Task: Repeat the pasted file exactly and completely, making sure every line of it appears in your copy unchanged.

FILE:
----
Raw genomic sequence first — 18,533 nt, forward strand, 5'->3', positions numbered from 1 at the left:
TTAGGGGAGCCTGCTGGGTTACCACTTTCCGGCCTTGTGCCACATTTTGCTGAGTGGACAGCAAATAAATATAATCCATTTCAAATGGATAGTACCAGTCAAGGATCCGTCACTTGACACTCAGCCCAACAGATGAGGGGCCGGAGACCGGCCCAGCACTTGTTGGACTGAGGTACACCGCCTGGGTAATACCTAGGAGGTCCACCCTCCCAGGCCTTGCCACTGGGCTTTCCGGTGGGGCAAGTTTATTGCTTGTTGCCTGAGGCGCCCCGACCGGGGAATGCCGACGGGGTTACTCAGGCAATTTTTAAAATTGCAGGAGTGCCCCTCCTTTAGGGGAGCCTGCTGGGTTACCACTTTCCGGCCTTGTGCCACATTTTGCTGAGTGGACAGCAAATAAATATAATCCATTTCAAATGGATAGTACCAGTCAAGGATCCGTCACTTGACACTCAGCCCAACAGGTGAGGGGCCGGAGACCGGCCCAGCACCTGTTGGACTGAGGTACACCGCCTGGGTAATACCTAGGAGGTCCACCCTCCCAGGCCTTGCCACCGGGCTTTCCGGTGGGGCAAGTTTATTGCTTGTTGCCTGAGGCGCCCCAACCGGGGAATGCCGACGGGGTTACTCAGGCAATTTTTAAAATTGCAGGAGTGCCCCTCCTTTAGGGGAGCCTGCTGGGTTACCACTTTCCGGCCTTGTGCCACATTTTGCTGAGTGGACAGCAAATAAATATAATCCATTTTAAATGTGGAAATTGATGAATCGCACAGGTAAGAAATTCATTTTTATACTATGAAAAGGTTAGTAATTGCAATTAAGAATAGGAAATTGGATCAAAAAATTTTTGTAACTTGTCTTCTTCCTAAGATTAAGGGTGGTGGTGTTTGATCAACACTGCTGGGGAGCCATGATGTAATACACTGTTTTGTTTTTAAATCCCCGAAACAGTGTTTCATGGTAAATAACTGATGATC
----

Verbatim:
Raw genomic sequence first — 18,533 nt, forward strand, 5'->3', positions numbered from 1 at the left:
TTAGGGGAGCCTGCTGGGTTACCACTTTCCGGCCTTGTGCCACATTTTGCTGAGTGGACAGCAAATAAATATAATCCATTTCAAATGGATAGTACCAGTCAAGGATCCGTCACTTGACACTCAGCCCAACAGATGAGGGGCCGGAGACCGGCCCAGCACTTGTTGGACTGAGGTACACCGCCTGGGTAATACCTAGGAGGTCCACCCTCCCAGGCCTTGCCACTGGGCTTTCCGGTGGGGCAAGTTTATTGCTTGTTGCCTGAGGCGCCCCGACCGGGGAATGCCGACGGGGTTACTCAGGCAATTTTTAAAATTGCAGGAGTGCCCCTCCTTTAGGGGAGCCTGCTGGGTTACCACTTTCCGGCCTTGTGCCACATTTTGCTGAGTGGACAGCAAATAAATATAATCCATTTCAAATGGATAGTACCAGTCAAGGATCCGTCACTTGACACTCAGCCCAACAGGTGAGGGGCCGGAGACCGGCCCAGCACCTGTTGGACTGAGGTACACCGCCTGGGTAATACCTAGGAGGTCCACCCTCCCAGGCCTTGCCACCGGGCTTTCCGGTGGGGCAAGTTTATTGCTTGTTGCCTGAGGCGCCCCAACCGGGGAATGCCGACGGGGTTACTCAGGCAATTTTTAAAATTGCAGGAGTGCCCCTCCTTTAGGGGAGCCTGCTGGGTTACCACTTTCCGGCCTTGTGCCACATTTTGCTGAGTGGACAGCAAATAAATATAATCCATTTTAAATGTGGAAATTGATGAATCGCACAGGTAAGAAATTCATTTTTATACTATGAAAAGGTTAGTAATTGCAATTAAGAATAGGAAATTGGATCAAAAAATTTTTGTAACTTGTCTTCTTCCTAAGATTAAGGGTGGTGGTGTTTGATCAACACTGCTGGGGAGCCATGATGTAATACACTGTTTTGTTTTTAAATCCCCGAAACAGTGTTTCATGGTAAATAACTGATGATC